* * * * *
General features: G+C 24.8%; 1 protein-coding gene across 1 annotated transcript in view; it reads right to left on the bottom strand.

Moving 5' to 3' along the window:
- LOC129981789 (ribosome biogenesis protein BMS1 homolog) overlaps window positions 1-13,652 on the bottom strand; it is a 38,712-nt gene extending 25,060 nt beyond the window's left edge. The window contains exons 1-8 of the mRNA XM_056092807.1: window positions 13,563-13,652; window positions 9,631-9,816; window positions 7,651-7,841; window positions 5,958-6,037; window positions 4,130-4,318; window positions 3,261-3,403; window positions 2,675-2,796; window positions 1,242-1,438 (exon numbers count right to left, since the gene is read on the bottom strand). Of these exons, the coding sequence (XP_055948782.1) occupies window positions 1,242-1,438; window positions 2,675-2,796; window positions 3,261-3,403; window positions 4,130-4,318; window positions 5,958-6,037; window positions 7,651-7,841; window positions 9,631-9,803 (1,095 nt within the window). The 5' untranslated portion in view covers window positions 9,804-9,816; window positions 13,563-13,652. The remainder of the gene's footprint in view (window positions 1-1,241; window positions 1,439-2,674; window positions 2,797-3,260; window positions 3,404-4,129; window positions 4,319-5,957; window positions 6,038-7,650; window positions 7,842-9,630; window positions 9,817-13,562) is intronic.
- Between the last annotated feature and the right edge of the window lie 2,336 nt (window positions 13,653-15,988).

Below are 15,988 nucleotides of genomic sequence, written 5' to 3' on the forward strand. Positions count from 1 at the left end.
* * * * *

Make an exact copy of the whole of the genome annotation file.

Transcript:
General features: G+C 24.8%; 1 protein-coding gene across 1 annotated transcript in view; it reads right to left on the bottom strand.

Moving 5' to 3' along the window:
- LOC129981789 (ribosome biogenesis protein BMS1 homolog) overlaps window positions 1-13,652 on the bottom strand; it is a 38,712-nt gene extending 25,060 nt beyond the window's left edge. The window contains exons 1-8 of the mRNA XM_056092807.1: window positions 13,563-13,652; window positions 9,631-9,816; window positions 7,651-7,841; window positions 5,958-6,037; window positions 4,130-4,318; window positions 3,261-3,403; window positions 2,675-2,796; window positions 1,242-1,438 (exon numbers count right to left, since the gene is read on the bottom strand). Of these exons, the coding sequence (XP_055948782.1) occupies window positions 1,242-1,438; window positions 2,675-2,796; window positions 3,261-3,403; window positions 4,130-4,318; window positions 5,958-6,037; window positions 7,651-7,841; window positions 9,631-9,803 (1,095 nt within the window). The 5' untranslated portion in view covers window positions 9,804-9,816; window positions 13,563-13,652. The remainder of the gene's footprint in view (window positions 1-1,241; window positions 1,439-2,674; window positions 2,797-3,260; window positions 3,404-4,129; window positions 4,319-5,957; window positions 6,038-7,650; window positions 7,842-9,630; window positions 9,817-13,562) is intronic.
- Between the last annotated feature and the right edge of the window lie 2,336 nt (window positions 13,653-15,988).

Below are 15,988 nucleotides of genomic sequence, written 5' to 3' on the forward strand. Positions count from 1 at the left end.